Well, this is an interesting philosophy.
People who hold such views try to change usage, to fit what they consider more appropriate.
If they are successful, then their usage can be ignored, by others, who do not like the new norms they have established.
So I take it you claim this word - Atheism - has an absolute meaning - not dependent on usage.
By extension I would think you believe all words - or most words - have absolute meanings.
If this were true, then for such words where the absolute meaning is being used, should we expect no change, over the next millennium or so? Probably not. Meanings do change, for all words.
I would expect you would argue that time will cause the need to change the meaning of words, which of course is back to the point where the meaning of words is not absolute.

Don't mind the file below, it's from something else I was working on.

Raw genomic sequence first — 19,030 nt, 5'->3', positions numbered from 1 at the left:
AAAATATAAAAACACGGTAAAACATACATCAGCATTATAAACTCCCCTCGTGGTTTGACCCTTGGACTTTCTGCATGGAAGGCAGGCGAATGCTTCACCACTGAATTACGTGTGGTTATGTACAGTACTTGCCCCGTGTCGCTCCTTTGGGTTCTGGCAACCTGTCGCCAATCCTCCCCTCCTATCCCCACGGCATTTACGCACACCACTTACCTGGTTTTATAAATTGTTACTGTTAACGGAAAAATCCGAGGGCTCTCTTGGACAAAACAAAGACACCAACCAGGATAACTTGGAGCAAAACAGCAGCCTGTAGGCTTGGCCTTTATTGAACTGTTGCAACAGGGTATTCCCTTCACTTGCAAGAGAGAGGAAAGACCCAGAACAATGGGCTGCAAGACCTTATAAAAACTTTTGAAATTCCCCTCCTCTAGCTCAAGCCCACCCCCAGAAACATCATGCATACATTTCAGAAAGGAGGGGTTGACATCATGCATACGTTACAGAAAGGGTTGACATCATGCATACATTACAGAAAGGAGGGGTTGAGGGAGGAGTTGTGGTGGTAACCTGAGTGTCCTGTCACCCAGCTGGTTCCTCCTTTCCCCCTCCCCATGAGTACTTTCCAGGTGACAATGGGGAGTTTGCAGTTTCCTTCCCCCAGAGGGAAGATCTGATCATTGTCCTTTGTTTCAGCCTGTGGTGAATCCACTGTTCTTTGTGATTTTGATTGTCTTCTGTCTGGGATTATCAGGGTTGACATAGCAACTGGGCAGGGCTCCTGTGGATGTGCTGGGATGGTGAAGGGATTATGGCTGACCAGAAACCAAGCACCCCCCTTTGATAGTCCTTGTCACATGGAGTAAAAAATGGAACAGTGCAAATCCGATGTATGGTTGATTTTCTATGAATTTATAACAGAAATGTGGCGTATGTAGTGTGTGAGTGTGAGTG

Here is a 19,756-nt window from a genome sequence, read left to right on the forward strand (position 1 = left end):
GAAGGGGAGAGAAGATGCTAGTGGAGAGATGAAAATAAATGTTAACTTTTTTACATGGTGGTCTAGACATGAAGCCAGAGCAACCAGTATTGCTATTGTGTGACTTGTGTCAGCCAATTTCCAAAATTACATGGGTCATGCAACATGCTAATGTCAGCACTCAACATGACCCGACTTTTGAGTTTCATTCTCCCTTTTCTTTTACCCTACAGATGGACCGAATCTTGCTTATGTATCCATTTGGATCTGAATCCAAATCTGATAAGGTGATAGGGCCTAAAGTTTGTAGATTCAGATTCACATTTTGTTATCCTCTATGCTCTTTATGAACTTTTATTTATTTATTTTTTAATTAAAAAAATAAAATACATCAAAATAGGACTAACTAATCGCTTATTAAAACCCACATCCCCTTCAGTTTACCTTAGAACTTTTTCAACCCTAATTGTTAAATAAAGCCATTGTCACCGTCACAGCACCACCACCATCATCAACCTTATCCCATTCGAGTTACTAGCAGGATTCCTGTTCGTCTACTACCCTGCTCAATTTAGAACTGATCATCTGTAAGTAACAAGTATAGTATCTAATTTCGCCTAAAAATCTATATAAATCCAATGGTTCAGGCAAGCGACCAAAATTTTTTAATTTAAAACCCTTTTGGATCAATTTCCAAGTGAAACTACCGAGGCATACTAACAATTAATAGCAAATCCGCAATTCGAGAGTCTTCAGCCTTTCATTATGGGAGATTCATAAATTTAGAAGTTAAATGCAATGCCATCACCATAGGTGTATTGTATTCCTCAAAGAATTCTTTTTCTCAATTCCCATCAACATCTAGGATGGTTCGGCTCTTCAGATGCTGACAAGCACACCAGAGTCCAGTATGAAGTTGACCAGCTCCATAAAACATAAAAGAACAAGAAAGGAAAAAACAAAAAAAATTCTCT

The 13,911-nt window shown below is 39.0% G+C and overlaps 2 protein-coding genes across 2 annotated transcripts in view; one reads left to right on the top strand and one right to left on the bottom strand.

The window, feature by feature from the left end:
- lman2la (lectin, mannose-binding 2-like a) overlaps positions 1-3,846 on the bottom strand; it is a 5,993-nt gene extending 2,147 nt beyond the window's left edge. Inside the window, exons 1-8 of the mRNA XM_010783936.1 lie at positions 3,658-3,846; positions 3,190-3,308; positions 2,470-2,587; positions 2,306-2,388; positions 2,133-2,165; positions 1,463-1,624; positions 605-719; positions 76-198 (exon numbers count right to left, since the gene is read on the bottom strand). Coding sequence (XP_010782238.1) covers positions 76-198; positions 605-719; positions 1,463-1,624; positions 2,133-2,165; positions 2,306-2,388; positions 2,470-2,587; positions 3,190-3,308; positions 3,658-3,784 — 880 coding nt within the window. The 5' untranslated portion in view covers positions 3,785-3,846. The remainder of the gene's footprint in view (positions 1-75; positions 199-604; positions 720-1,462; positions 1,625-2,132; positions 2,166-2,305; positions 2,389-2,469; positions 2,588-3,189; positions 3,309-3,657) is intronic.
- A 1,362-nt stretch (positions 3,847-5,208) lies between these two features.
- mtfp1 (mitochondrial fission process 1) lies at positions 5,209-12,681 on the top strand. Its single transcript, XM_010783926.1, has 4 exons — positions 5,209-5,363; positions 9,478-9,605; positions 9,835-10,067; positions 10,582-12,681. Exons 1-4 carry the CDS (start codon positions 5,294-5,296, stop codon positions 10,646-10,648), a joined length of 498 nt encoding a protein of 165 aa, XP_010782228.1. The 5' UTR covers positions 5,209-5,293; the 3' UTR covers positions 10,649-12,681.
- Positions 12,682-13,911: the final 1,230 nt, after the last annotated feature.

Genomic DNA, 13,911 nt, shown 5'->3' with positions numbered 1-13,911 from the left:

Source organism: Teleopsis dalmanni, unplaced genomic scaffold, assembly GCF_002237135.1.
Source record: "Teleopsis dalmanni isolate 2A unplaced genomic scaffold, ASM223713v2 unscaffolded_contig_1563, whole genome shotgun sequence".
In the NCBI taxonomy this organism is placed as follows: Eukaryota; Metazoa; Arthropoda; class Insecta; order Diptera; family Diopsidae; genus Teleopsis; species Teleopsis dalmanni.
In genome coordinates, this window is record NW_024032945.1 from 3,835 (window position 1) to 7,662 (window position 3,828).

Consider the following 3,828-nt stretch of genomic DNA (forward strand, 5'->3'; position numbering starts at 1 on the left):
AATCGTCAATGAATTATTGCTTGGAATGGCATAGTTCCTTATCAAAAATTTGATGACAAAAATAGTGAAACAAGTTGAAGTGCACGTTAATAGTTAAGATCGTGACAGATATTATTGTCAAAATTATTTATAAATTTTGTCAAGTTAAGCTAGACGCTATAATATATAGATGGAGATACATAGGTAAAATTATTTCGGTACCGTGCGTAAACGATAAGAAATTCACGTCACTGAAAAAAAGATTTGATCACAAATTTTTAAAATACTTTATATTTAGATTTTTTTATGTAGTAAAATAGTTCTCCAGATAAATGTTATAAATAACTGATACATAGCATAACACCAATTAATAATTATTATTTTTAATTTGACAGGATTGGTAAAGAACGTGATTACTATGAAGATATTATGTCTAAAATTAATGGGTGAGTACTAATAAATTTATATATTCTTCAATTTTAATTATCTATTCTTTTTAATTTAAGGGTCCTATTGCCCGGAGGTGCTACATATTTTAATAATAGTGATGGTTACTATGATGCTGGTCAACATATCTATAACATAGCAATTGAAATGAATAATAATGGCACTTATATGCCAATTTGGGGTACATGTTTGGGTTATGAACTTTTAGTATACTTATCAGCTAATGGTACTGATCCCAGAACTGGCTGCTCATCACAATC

If not, what would you argue? Is the goal the 'correct', 'absolute' meaning, that never changes, to the end of time?

So from what I see, as far as your position on the meaning of words, I can not get there from here.
1harderthanyouthink
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5/24/2015 3:24:17 PM
Posted: 1 year ago
At 5/24/2015 3:06:34 PM, Welfare-Worker wrote:
At 5/24/2015 2:35:17 PM, 1harderthanyouthink wrote:
At 5/24/2015 2:26:07 PM, Welfare-Worker wrote:
At 5/24/2015 2:16:44 PM, 1harderthanyouthink wrote:
At 5/24/2015 2:12:27 PM, Welfare-Worker wrote:
I quite obviously say, etymology does not matter. Usage matters.
In discussing the meaning of words, it is usage that matters.
You bring up 'looking at the word itself' - which to me is etymology, so I offered a rebuttal.
Your reply is, you only like part of the origin of the work itself.